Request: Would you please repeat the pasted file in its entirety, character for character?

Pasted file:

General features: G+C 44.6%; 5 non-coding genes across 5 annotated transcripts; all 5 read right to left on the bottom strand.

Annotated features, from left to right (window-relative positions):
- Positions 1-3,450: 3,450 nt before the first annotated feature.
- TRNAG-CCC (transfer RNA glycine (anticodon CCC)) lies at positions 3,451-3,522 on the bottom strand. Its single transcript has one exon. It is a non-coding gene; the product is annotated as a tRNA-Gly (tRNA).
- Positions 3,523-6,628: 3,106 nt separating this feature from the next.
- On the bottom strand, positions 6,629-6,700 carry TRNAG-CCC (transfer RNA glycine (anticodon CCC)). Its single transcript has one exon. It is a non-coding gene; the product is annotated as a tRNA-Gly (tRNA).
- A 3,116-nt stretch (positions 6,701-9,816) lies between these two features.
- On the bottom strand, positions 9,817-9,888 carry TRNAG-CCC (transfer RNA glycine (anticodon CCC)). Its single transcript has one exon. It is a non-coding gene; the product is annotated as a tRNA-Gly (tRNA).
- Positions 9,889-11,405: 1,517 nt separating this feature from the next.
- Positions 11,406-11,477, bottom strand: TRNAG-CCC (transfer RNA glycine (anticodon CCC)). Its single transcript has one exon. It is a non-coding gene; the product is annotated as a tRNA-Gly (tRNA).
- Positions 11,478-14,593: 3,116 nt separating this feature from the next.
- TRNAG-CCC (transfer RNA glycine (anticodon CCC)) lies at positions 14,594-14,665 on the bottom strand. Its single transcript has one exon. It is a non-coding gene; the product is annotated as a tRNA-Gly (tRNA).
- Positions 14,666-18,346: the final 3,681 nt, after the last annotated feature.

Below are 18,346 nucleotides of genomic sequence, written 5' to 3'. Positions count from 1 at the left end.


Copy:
General features: G+C 44.6%; 5 non-coding genes across 5 annotated transcripts; all 5 read right to left on the bottom strand.

Annotated features, from left to right (window-relative positions):
- Positions 1-3,450: 3,450 nt before the first annotated feature.
- TRNAG-CCC (transfer RNA glycine (anticodon CCC)) lies at positions 3,451-3,522 on the bottom strand. Its single transcript has one exon. It is a non-coding gene; the product is annotated as a tRNA-Gly (tRNA).
- Positions 3,523-6,628: 3,106 nt separating this feature from the next.
- On the bottom strand, positions 6,629-6,700 carry TRNAG-CCC (transfer RNA glycine (anticodon CCC)). Its single transcript has one exon. It is a non-coding gene; the product is annotated as a tRNA-Gly (tRNA).
- A 3,116-nt stretch (positions 6,701-9,816) lies between these two features.
- On the bottom strand, positions 9,817-9,888 carry TRNAG-CCC (transfer RNA glycine (anticodon CCC)). Its single transcript has one exon. It is a non-coding gene; the product is annotated as a tRNA-Gly (tRNA).
- Positions 9,889-11,405: 1,517 nt separating this feature from the next.
- Positions 11,406-11,477, bottom strand: TRNAG-CCC (transfer RNA glycine (anticodon CCC)). Its single transcript has one exon. It is a non-coding gene; the product is annotated as a tRNA-Gly (tRNA).
- Positions 11,478-14,593: 3,116 nt separating this feature from the next.
- TRNAG-CCC (transfer RNA glycine (anticodon CCC)) lies at positions 14,594-14,665 on the bottom strand. Its single transcript has one exon. It is a non-coding gene; the product is annotated as a tRNA-Gly (tRNA).
- Positions 14,666-18,346: the final 3,681 nt, after the last annotated feature.

Below are 18,346 nucleotides of genomic sequence, written 5' to 3'. Positions count from 1 at the left end.